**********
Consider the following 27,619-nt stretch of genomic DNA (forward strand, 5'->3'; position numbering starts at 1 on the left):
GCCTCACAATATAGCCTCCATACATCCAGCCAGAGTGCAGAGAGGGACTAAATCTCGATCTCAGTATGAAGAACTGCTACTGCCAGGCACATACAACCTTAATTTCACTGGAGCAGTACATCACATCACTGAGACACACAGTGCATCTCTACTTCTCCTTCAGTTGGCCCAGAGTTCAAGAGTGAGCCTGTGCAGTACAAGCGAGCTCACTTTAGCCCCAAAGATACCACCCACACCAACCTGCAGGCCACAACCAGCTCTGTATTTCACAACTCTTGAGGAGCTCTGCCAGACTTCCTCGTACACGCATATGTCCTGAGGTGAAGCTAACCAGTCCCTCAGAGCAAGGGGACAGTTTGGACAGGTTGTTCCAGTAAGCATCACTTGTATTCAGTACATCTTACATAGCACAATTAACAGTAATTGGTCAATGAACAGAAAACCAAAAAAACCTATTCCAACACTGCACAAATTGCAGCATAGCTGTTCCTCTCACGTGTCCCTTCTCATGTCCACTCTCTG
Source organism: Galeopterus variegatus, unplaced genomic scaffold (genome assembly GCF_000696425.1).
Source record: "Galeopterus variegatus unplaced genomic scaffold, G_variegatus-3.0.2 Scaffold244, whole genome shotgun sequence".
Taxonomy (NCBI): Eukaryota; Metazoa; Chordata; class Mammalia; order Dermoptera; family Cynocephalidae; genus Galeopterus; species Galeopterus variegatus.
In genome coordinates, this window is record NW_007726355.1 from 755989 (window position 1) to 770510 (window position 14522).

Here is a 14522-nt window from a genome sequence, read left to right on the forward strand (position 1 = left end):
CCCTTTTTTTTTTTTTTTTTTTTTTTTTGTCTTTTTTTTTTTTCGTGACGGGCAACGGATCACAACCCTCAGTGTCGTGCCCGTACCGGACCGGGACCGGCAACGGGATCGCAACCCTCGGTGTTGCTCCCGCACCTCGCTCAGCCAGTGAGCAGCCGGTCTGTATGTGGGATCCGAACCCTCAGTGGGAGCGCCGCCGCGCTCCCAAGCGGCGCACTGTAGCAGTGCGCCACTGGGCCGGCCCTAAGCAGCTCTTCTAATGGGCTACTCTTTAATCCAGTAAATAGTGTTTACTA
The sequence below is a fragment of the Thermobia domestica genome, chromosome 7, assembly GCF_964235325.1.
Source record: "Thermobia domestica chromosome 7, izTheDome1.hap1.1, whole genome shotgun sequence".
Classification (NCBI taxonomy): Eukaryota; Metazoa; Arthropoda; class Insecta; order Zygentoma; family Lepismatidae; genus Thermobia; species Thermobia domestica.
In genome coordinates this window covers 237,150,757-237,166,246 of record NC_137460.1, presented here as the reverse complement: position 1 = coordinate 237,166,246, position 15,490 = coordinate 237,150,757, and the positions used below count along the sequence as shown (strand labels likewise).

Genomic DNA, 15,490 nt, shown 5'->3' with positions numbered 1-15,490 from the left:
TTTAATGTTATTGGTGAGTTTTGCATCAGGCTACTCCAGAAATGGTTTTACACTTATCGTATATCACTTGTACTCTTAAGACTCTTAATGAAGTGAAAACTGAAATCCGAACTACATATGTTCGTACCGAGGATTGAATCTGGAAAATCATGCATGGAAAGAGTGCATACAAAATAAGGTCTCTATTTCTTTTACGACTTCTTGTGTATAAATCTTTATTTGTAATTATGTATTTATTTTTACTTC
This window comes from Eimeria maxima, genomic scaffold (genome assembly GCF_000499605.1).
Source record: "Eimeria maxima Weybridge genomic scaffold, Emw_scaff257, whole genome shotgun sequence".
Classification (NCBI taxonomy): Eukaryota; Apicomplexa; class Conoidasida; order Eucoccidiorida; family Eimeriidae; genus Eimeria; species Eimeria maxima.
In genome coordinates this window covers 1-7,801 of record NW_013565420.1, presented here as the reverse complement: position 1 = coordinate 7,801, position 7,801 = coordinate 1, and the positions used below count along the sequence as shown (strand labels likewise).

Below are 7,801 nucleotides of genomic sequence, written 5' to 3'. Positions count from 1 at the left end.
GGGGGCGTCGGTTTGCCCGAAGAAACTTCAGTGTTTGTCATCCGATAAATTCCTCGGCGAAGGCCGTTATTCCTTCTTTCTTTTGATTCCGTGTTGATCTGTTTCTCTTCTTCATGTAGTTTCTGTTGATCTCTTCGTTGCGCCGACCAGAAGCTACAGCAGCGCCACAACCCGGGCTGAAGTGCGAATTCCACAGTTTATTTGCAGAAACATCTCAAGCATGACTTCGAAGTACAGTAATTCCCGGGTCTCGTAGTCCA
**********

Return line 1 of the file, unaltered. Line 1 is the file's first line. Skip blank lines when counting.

Consider the following 27,619-nt stretch of genomic DNA (forward strand, 5'->3'; position numbering starts at 1 on the left):